Summer 2014
Vehicles that leak oil and other fluids such as antifreeze, transmission or brake fluid are dangerous for us and bad the environment: When your car or truck leaks oil and other fluids, it’s often a sign of a larger problem.  Waiting to fix leaks can lead to engine damage.  If you ignore leaks and continue to drive your vehicle, you’re likely to end up with a more expensive repair bill.

Another reason to fix leaks is to protect the health of your kids and pets.  Oil and other vehicle fluids from cars are toxic.  Kids and pets love to play in puddles.  Fix your leak so the toxic stuff does not find its way to the places kids and pets play!

Not only does fixing vehicle leaks extend the life of your car and keep toxic materials away from kids and pets, it’s good for the environment.  Every year, more than 7 million quarts of motor oil drips out of vehicles onto streets and parking lots and mixes with rain water into stormwater runoff.  This runoff goes mostly untreated to our lakes, rivers, streams and Puget Sound.  Most of this toxic pollution comes from small drips from cars and trucks.

car dripSo how do you know if you have a leak?  Usually, the oily spot on your driveway or normal parking location is a good indication.  

Other leak detection events are being held at the July 27th Everett Aqua Sox game, and at Twin Rivers Park in Arlington on August 2nd.  Come on out and help us reach our goal of testing 3,600 cars in Snohomish County!  Check the City’s website for more dates and locations!

If you want to learn more about checking if your vehicle is leaking fluids, attend one of the free car leak workshops offered by Washington State Department of Ecology.  Your car can be inspected by a trained mechanic and you can learn the basics of car maintenance.  The workshops are being held at four community colleges (the closest one to Edmonds is at Shoreline Community College) to teach car owners how to detect leaks, and how to maintain their vehicles to decrease the frequency of leaks.  Go to the Don’t Drip & Drive website ( to register for your workshop!   

dont dump drainSo what is “Don’t Drip & Drive”?  It’s an award winning program organized by local cities, counties, and non-profit organizations interested in protecting water quality and the health of Puget Sound by reducing the pollution coming from leaking vehicles.  It’s funded by two grants from the Department of Ecology and Puget Sound Partnership.  At you can find lots of great information on how to detect leaks, what part of the car might be leaking, and finding a mechanic that can fix it.  There’s even a coupon for up to $50 off your repair at partner auto repair shops.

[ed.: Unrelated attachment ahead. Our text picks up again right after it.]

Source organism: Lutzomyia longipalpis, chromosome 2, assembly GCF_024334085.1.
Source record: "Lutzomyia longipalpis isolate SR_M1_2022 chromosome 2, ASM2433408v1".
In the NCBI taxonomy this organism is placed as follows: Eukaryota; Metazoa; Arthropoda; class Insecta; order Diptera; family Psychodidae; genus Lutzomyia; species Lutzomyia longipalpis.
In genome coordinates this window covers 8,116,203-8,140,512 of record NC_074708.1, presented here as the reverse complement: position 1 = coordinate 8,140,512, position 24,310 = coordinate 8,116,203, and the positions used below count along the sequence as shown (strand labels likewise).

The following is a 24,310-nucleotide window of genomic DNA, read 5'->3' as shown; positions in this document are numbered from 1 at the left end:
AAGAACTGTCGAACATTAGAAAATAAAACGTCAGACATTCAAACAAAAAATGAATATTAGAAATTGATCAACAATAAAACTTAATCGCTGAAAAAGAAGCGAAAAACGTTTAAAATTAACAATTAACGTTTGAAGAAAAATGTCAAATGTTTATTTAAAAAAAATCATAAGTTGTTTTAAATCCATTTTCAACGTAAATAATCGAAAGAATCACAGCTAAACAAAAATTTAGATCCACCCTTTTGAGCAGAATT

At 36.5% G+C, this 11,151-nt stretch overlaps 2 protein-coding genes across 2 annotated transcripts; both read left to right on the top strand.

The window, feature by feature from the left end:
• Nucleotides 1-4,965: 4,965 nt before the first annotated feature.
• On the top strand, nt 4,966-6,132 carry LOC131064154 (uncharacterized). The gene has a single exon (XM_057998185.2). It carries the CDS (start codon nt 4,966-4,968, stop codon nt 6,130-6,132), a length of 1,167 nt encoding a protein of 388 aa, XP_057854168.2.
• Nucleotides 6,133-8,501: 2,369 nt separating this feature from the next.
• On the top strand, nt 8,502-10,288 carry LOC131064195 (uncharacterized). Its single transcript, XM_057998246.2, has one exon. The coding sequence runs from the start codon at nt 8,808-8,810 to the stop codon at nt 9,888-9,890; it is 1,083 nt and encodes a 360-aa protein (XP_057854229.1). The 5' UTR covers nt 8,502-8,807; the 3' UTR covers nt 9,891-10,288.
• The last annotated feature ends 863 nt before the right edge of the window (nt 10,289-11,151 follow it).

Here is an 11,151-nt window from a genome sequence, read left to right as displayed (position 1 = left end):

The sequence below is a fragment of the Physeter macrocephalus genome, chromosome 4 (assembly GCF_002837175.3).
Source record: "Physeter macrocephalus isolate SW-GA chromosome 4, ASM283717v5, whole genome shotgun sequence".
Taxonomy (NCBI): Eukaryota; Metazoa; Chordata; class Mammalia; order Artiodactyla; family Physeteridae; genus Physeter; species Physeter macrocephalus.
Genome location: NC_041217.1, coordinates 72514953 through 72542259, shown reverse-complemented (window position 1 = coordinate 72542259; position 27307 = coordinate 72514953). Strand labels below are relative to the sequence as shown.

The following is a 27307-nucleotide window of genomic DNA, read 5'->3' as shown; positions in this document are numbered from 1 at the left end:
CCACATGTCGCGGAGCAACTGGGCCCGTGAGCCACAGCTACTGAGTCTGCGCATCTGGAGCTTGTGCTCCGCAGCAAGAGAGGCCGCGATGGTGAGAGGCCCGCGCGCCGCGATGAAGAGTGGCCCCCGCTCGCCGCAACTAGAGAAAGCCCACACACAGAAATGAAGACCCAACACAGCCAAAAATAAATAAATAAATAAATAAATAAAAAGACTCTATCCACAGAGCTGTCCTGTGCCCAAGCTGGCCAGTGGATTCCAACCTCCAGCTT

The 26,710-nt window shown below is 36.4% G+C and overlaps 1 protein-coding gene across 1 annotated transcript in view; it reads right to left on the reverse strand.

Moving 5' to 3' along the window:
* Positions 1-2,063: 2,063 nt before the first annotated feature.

And since we’re talking about motor oil, we should discuss what to do with used motor oil.  As we’ve already mentioned, motor oil and other vehicle fluids are toxic to humans and the environment.  Most auto parts stores will accept used motor oil, or you can take it to a one of several Snohomish County facilities that accept used motor oil, oil filters, or other vehicle fluids.  Go to for locations and details.  Remember, it’s illegal to dump motor oil, or anything other than stormwater, into City of Edmonds storm drains.  Storm drains in Edmonds don’t go to the treatment plant, but flow to our local streams, lakes, and Puget Sound.

And what if there’s a spill?  Since our stormwater system connects to our local waterways and not the treatment plant, we can’t let the motor oil reach the storm drain.  Instead, we need to clean it up.  To start, use kitty litter or another absorbent (even soil will work) to soak up the spill.  Once all the oil is absorbed, sweep up the oil-soaked absorbent and place it in the trash.  To finish the job, use a little liquid dish soap mixed with warm water and scrub the spill area with a stiff-bristled nylon brush to remove the last bit of oil.  Use a rag to wipe up the liquid, and throw the rag in the trash (do not wash it down the storm drain!).  The same technique can be used to clean up drips from your driveway.

If you have any questions about car leak detection or the Don’t Drip & Drive campaign, contact Patrick Johnson at 425.771.0220 or

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